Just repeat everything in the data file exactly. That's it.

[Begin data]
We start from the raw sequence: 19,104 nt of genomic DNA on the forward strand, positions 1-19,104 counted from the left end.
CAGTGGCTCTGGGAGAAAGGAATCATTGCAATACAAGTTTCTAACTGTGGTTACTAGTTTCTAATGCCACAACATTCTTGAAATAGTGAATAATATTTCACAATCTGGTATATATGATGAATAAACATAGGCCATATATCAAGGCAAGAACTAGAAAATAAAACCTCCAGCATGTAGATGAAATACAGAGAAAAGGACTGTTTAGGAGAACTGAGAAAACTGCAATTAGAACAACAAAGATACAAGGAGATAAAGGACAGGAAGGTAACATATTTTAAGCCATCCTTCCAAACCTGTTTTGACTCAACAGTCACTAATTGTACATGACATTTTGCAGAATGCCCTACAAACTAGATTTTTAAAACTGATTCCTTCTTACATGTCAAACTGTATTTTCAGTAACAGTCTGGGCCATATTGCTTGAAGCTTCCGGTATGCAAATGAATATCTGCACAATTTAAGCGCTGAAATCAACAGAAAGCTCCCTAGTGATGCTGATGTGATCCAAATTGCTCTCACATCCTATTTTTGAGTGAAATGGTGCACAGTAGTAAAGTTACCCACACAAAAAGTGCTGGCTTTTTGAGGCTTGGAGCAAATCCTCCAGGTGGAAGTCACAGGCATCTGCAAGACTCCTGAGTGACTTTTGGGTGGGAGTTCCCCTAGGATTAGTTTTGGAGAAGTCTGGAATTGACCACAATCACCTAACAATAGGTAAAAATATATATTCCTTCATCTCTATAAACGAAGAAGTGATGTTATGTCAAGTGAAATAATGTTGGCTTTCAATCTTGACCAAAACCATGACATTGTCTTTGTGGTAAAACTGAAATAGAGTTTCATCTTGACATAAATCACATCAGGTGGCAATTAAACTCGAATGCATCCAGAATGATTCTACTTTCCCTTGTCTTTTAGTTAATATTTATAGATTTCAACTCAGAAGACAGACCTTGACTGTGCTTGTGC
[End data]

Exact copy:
We start from the raw sequence: 19,104 nt of genomic DNA on the forward strand, positions 1-19,104 counted from the left end.
CAGTGGCTCTGGGAGAAAGGAATCATTGCAATACAAGTTTCTAACTGTGGTTACTAGTTTCTAATGCCACAACATTCTTGAAATAGTGAATAATATTTCACAATCTGGTATATATGATGAATAAACATAGGCCATATATCAAGGCAAGAACTAGAAAATAAAACCTCCAGCATGTAGATGAAATACAGAGAAAAGGACTGTTTAGGAGAACTGAGAAAACTGCAATTAGAACAACAAAGATACAAGGAGATAAAGGACAGGAAGGTAACATATTTTAAGCCATCCTTCCAAACCTGTTTTGACTCAACAGTCACTAATTGTACATGACATTTTGCAGAATGCCCTACAAACTAGATTTTTAAAACTGATTCCTTCTTACATGTCAAACTGTATTTTCAGTAACAGTCTGGGCCATATTGCTTGAAGCTTCCGGTATGCAAATGAATATCTGCACAATTTAAGCGCTGAAATCAACAGAAAGCTCCCTAGTGATGCTGATGTGATCCAAATTGCTCTCACATCCTATTTTTGAGTGAAATGGTGCACAGTAGTAAAGTTACCCACACAAAAAGTGCTGGCTTTTTGAGGCTTGGAGCAAATCCTCCAGGTGGAAGTCACAGGCATCTGCAAGACTCCTGAGTGACTTTTGGGTGGGAGTTCCCCTAGGATTAGTTTTGGAGAAGTCTGGAATTGACCACAATCACCTAACAATAGGTAAAAATATATATTCCTTCATCTCTATAAACGAAGAAGTGATGTTATGTCAAGTGAAATAATGTTGGCTTTCAATCTTGACCAAAACCATGACATTGTCTTTGTGGTAAAACTGAAATAGAGTTTCATCTTGACATAAATCACATCAGGTGGCAATTAAACTCGAATGCATCCAGAATGATTCTACTTTCCCTTGTCTTTTAGTTAATATTTATAGATTTCAACTCAGAAGACAGACCTTGACTGTGCTTGTGC